1. How to prepare a parish profile
The parish profile needs to be prepared with clergy in mind. Most profiles are internal documents and often are confusing to the outsider. For example, one major parish asked me to look at their profile which had no information about the local community and no indication as to the size of the church membership or budget. It is wise to ask a sympathetic clergy person to read through the profile and make suggestions for improvement. Remember to be honest and as objective as possible. The profile should include concise information under these headings:
style of worship
sense of vision
degree of lay leadership
opportunities for lay ministry
laity ownership of programs
population features- age, ethnicity, trends
hospitals, old people's homes
church - condition, location, sound system
home - provided?, condition, location
f) The future
the opportunities for growth
why the parish is attractive
2. How to prepare a philosophy of ministry
My own parish at Emerald has developed a philosophy of ministry which sets out clearly our major values. This is given to all prospective members and helps to preclude any likely conflict. The Emerald document is available as a model for other parishes.
A philosophy of ministry can include the essential beliefs of the church about doctrine, evangelism, leadership, membership, ministry, finance and property.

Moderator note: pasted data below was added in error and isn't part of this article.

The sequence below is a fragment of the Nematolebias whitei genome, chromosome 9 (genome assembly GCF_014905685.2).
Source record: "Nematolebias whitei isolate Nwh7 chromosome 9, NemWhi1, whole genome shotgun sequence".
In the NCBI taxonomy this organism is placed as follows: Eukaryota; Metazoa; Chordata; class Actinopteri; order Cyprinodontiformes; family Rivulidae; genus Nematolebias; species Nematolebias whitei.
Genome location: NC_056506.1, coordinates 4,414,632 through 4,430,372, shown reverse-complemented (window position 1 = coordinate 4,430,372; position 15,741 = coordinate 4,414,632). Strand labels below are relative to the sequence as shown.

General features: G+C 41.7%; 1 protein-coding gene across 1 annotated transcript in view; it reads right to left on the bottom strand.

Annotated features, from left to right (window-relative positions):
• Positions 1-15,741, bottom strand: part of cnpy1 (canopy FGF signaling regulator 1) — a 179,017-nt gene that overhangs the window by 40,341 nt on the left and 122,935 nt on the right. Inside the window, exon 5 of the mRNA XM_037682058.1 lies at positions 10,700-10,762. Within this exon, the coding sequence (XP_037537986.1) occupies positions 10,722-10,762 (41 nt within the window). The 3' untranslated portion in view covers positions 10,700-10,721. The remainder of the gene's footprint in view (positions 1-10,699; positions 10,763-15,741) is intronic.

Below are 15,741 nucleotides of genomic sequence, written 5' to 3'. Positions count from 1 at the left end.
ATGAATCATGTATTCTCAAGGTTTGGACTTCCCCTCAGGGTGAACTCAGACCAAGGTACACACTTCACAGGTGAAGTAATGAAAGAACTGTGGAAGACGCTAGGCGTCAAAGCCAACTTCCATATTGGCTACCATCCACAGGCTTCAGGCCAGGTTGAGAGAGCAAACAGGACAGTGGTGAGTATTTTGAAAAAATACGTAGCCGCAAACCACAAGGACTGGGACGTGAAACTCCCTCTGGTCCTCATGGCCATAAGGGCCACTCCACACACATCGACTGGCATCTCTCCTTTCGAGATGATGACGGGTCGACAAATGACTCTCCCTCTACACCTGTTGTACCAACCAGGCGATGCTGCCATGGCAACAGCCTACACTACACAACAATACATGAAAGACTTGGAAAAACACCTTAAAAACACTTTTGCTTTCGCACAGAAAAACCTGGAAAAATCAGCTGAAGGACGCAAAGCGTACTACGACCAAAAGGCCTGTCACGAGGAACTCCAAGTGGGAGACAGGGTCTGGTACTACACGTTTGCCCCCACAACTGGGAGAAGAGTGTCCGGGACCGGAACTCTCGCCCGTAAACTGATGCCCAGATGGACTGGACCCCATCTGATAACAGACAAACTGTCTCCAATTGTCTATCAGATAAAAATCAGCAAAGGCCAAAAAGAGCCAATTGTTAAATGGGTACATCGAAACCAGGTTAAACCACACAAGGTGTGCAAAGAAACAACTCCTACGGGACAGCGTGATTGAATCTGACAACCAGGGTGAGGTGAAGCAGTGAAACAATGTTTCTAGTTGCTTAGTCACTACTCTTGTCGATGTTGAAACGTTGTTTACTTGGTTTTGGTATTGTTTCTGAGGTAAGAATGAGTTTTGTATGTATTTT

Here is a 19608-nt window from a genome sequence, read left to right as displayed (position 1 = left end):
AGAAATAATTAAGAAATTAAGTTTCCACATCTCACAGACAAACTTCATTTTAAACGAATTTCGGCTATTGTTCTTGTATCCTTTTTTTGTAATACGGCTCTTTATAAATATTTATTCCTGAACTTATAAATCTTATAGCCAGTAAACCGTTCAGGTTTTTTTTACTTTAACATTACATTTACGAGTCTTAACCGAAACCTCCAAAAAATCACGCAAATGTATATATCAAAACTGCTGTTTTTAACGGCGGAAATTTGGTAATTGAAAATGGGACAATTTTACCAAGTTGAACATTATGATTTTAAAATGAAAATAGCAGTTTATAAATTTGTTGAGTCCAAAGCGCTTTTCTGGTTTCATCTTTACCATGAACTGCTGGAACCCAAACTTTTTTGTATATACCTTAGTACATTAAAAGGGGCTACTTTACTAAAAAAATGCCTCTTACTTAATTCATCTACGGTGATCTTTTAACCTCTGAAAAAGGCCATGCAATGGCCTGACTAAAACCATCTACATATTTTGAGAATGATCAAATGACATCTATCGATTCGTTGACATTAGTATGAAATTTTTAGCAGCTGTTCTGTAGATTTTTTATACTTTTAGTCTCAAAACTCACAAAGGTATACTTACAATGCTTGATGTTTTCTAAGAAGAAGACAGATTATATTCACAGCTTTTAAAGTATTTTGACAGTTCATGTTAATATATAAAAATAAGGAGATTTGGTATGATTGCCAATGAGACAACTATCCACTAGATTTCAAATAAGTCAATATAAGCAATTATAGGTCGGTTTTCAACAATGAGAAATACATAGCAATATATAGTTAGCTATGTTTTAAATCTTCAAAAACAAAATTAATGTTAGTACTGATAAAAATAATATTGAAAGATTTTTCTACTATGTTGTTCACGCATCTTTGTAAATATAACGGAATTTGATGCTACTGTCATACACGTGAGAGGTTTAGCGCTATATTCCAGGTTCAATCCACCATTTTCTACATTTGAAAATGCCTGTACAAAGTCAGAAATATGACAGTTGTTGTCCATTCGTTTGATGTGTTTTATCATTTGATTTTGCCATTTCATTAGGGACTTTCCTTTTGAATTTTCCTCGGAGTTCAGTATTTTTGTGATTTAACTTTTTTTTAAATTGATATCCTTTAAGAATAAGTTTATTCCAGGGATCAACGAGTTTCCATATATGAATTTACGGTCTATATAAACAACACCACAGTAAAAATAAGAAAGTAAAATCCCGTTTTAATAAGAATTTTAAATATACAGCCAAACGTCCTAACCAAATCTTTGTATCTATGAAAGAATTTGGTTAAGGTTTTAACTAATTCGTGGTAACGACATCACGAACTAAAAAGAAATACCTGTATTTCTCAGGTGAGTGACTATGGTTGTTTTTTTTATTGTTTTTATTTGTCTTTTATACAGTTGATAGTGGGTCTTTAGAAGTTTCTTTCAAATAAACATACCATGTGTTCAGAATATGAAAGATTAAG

3. How to interview candidates
a) Before the interview
i. do as much homework as you can on the best possible candidates and their specific strengths and weaknesses.
ii. pray that God will give you discernment.
iii. make sure you understand the diocesan regulations and procedures.
iv. develop a profile of the person you want. Don't major on the less important things like age and spiritual gifts; but rather focus on the passionately held convictions about truth, evangelism, the role of the laity and so on.
v. seek advice from wise people as you make up a short list.
vi. thoroughly research the track record (the specific achievements and failures) as well as the reputation of your top 3 candidates.
vii. develop your interview questions, and share them.
viii. make sure the parish is informed and praying.
ix. when you set up the first interview consider whether it is better to meet the candidate in his or her own home where you can see so much.
x. prepare your parish profile etc, to give the candidates before the interview.
b) At the interview
i. have a team of people backing you in prayer.
ii. one of he committee should open in a sincere prayer.
iii. establish how long the first interview will last.
v. don't rush through the questions but listen for the hidden factors (eg is the candidate wanting to escape from a difficult situation?)
v. ask tough questions (eg tell us specifically about your daily devotions, recent answers to prayer, when you last led someone to Christian commitment, how many hours a week do you work; what recent changes have you made etc)
vi. allow the candidate to ask questions, and give honest answers.
ii. close the interview in prayer.
c) After the interview
i. discuss your impressions and don't be prejudiced for good or bad by one answer or impression.
ii. consider whether a second interview is necessary with the top one or two candidates to go through ministry expectations, conditions, accountability etc.
iii. be determined to get the right candidate even if you have to work hard and face unforeseen obstacles.